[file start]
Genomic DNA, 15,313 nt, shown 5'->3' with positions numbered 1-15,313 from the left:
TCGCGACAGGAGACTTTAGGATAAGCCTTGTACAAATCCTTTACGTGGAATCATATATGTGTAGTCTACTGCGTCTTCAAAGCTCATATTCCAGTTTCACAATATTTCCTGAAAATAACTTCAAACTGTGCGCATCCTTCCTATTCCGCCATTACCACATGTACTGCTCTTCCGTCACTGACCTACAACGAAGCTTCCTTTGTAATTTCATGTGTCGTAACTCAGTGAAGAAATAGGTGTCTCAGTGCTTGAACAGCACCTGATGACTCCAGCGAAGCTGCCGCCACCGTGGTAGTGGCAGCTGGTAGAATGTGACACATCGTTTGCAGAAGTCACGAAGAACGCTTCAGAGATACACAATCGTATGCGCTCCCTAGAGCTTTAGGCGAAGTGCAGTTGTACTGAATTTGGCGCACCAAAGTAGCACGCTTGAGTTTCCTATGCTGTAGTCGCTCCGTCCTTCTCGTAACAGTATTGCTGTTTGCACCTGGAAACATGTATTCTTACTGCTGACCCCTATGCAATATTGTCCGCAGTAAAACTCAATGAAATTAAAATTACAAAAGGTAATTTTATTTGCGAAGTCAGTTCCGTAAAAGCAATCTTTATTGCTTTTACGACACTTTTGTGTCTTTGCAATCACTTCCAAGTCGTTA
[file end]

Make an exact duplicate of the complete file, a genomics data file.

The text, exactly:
Genomic DNA, 15,313 nt, shown 5'->3' with positions numbered 1-15,313 from the left:
TCGCGACAGGAGACTTTAGGATAAGCCTTGTACAAATCCTTTACGTGGAATCATATATGTGTAGTCTACTGCGTCTTCAAAGCTCATATTCCAGTTTCACAATATTTCCTGAAAATAACTTCAAACTGTGCGCATCCTTCCTATTCCGCCATTACCACATGTACTGCTCTTCCGTCACTGACCTACAACGAAGCTTCCTTTGTAATTTCATGTGTCGTAACTCAGTGAAGAAATAGGTGTCTCAGTGCTTGAACAGCACCTGATGACTCCAGCGAAGCTGCCGCCACCGTGGTAGTGGCAGCTGGTAGAATGTGACACATCGTTTGCAGAAGTCACGAAGAACGCTTCAGAGATACACAATCGTATGCGCTCCCTAGAGCTTTAGGCGAAGTGCAGTTGTACTGAATTTGGCGCACCAAAGTAGCACGCTTGAGTTTCCTATGCTGTAGTCGCTCCGTCCTTCTCGTAACAGTATTGCTGTTTGCACCTGGAAACATGTATTCTTACTGCTGACCCCTATGCAATATTGTCCGCAGTAAAACTCAATGAAATTAAAATTACAAAAGGTAATTTTATTTGCGAAGTCAGTTCCGTAAAAGCAATCTTTATTGCTTTTACGACACTTTTGTGTCTTTGCAATCACTTCCAAGTCGTTA